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The status of bedside teaching in the United Kingdom: the student perspective

Authors Jones P, Rai B

Received 24 February 2015

Accepted for publication 1 April 2015

Published 3 June 2015 Volume 2015:6 Pages 421—429

DOI https://doi.org/10.2147/AMEP.S83407

Checked for plagiarism Yes

Review by Single anonymous peer review

Peer reviewer comments 3

Editor who approved publication: Dr Md Anwarul Majumder


Patrick Jones, Bhavan Prasad Rai

Department of Surgery, Ninewells Hospital, Dundee, UK

Purpose: Bedside teaching holds a strong tradition as a key-learning platform for clinical examination in the basic medical clerkship. There is a growing body of literature expressing concern for its witnessed decline in medical school curricula. However, the views of students toward this patient-centered cornerstone in surgical education remain under-reported. The purpose of this study was to gain a nationwide perspective on bedside teaching according to medical students in the United Kingdom.
Materials and methods: An adapted Delphi method was employed to formulate the question series as part of a multi-step process including a pilot study, which was used to construct this survey. The target population was medical undergraduates in the United Kingdom and participants were recruited via social media. Outcomes assessed included exposure to bedside teaching, perceived benefits of clinical simulation, and junior doctors as clinical teachers. Barriers to clinical examination were also evaluated.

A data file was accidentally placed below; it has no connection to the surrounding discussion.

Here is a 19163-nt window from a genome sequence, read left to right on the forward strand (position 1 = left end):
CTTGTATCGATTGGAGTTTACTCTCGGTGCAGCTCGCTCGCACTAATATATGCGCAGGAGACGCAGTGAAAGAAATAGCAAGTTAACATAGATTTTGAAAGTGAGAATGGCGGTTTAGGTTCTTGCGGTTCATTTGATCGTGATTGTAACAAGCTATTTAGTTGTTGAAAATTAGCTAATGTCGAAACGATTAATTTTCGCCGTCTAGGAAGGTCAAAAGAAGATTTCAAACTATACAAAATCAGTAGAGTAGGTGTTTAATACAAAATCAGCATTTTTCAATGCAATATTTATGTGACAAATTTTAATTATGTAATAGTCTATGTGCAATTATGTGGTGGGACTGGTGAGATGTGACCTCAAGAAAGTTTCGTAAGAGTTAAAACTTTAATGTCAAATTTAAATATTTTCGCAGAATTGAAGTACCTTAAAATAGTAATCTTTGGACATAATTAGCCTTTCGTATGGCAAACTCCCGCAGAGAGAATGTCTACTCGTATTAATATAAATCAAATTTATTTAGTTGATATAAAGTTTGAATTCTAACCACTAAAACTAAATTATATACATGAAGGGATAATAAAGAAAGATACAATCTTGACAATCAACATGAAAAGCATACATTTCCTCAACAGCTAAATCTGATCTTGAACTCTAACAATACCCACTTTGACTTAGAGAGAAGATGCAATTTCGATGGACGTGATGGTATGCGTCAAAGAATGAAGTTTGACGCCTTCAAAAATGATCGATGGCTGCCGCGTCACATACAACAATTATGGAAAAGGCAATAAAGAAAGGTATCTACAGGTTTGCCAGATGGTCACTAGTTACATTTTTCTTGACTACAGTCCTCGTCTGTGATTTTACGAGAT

Results: Overall, 368 completed surveys were received (completion rate 98.9%). Final year students were significantly more likely to report receiving insufficient bedside teaching (P<0.01). Seventy-eight percent of the study group agreed that clinical simulation is a good learning tool for clinical examination. Seventy percent of students felt junior doctors were as able as senior doctors to teach. Lack of confidence was identified as the commonest barrier to overcome when examining patients and two-thirds of students felt they burdened patients during bedside teaching.
Conclusion: This prospective study confirms the exposure deficit, which medical students experience in bedside teaching. The junior doctor represents a dynamic clinical teacher in the face of working time directives. Peer learning is a novel solution to such pressures. Work is needed to re-establish the hospital wards as a supportive environment for student learning.

Keywords: teaching skills, learning environment, communication skills
 
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